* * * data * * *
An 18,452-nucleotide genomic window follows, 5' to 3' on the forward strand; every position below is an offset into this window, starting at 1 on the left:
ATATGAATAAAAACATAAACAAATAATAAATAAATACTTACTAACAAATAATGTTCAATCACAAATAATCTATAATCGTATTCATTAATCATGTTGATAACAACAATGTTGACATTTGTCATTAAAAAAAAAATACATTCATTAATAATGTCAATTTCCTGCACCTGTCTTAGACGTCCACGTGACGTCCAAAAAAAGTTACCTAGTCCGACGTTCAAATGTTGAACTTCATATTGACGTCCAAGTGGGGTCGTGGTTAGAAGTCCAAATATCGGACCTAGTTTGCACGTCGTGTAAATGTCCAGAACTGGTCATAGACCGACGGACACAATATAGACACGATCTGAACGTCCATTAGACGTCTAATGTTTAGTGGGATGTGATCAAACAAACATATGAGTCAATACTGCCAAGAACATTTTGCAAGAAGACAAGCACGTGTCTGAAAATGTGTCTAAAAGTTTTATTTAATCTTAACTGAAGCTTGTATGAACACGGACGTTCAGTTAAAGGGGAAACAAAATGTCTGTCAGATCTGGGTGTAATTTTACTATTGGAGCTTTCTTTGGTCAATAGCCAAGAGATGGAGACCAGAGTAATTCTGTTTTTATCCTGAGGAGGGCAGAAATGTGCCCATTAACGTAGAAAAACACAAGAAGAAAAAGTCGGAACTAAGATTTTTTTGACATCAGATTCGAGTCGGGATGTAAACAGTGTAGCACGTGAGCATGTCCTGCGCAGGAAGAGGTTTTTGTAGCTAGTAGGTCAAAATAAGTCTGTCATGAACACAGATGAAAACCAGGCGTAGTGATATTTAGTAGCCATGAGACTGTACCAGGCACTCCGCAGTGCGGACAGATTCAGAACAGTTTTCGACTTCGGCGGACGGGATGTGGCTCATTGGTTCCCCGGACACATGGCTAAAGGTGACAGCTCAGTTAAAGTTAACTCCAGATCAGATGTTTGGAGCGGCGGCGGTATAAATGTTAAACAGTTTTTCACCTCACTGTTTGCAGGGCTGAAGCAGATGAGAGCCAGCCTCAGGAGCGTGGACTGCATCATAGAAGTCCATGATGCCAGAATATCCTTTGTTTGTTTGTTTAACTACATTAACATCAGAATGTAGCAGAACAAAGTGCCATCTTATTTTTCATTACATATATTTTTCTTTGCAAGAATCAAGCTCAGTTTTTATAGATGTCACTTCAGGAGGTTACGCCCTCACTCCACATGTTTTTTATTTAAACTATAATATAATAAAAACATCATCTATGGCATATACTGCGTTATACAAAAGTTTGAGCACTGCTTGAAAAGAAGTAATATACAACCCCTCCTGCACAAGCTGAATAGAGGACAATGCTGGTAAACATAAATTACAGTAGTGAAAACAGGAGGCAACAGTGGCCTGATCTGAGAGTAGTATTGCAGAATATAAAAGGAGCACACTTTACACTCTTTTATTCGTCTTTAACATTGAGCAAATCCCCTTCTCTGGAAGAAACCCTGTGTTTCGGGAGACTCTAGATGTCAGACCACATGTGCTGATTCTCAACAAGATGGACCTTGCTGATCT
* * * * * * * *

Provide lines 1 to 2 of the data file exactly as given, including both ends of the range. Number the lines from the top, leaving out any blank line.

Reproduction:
An 18,452-nucleotide genomic window follows, 5' to 3' on the forward strand; every position below is an offset into this window, starting at 1 on the left:
ATATGAATAAAAACATAAACAAATAATAAATAAATACTTACTAACAAATAATGTTCAATCACAAATAATCTATAATCGTATTCATTAATCATGTTGATAACAACAATGTTGACATTTGTCATTAAAAAAAAAATACATTCATTAATAATGTCAATTTCCTGCACCTGTCTTAGACGTCCACGTGACGTCCAAAAAAAGTTACCTAGTCCGACGTTCAAATGTTGAACTTCATATTGACGTCCAAGTGGGGTCGTGGTTAGAAGTCCAAATATCGGACCTAGTTTGCACGTCGTGTAAATGTCCAGAACTGGTCATAGACCGACGGACACAATATAGACACGATCTGAACGTCCATTAGACGTCTAATGTTTAGTGGGATGTGATCAAACAAACATATGAGTCAATACTGCCAAGAACATTTTGCAAGAAGACAAGCACGTGTCTGAAAATGTGTCTAAAAGTTTTATTTAATCTTAACTGAAGCTTGTATGAACACGGACGTTCAGTTAAAGGGGAAACAAAATGTCTGTCAGATCTGGGTGTAATTTTACTATTGGAGCTTTCTTTGGTCAATAGCCAAGAGATGGAGACCAGAGTAATTCTGTTTTTATCCTGAGGAGGGCAGAAATGTGCCCATTAACGTAGAAAAACACAAGAAGAAAAAGTCGGAACTAAGATTTTTTTGACATCAGATTCGAGTCGGGATGTAAACAGTGTAGCACGTGAGCATGTCCTGCGCAGGAAGAGGTTTTTGTAGCTAGTAGGTCAAAATAAGTCTGTCATGAACACAGATGAAAACCAGGCGTAGTGATATTTAGTAGCCATGAGACTGTACCAGGCACTCCGCAGTGCGGACAGATTCAGAACAGTTTTCGACTTCGGCGGACGGGATGTGGCTCATTGGTTCCCCGGACACATGGCTAAAGGTGACAGCTCAGTTAAAGTTAACTCCAGATCAGATGTTTGGAGCGGCGGCGGTATAAATGTTAAACAGTTTTTCACCTCACTGTTTGCAGGGCTGAAGCAGATGAGAGCCAGCCTCAGGAGCGTGGACTGCATCATAGAAGTCCATGATGCCAGAATATCCTTTGTTTGTTTGTTTAACTACATTAACATCAGAATGTAGCAGAACAAAGTGCCATCTTATTTTTCATTACATATATTTTTCTTTGCAAGAATCAAGCTCAGTTTTTATAGATGTCACTTCAGGAGGTTACGCCCTCACTCCACATGTTTTTTATTTAAACTATAATATAATAAAAACATCATCTATGGCATATACTGCGTTATACAAAAGTTTGAGCACTGCTTGAAAAGAAGTAATATACAACCCCTCCTGCACAAGCTGAATAGAGGACAATGCTGGTAAACATAAATTACAGTAGTGAAAACAGGAGGCAACAGTGGCCTGATCTGAGAGTAGTATTGCAGAATATAAAAGGAGCACACTTTACACTCTTTTATTCGTCTTTAACATTGAGCAAATCCCCTTCTCTGGAAGAAACCCTGTGTTTCGGGAGACTCTAGATGTCAGACCACATGTGCTGATTCTCAACAAGATGGACCTTGCTGATCT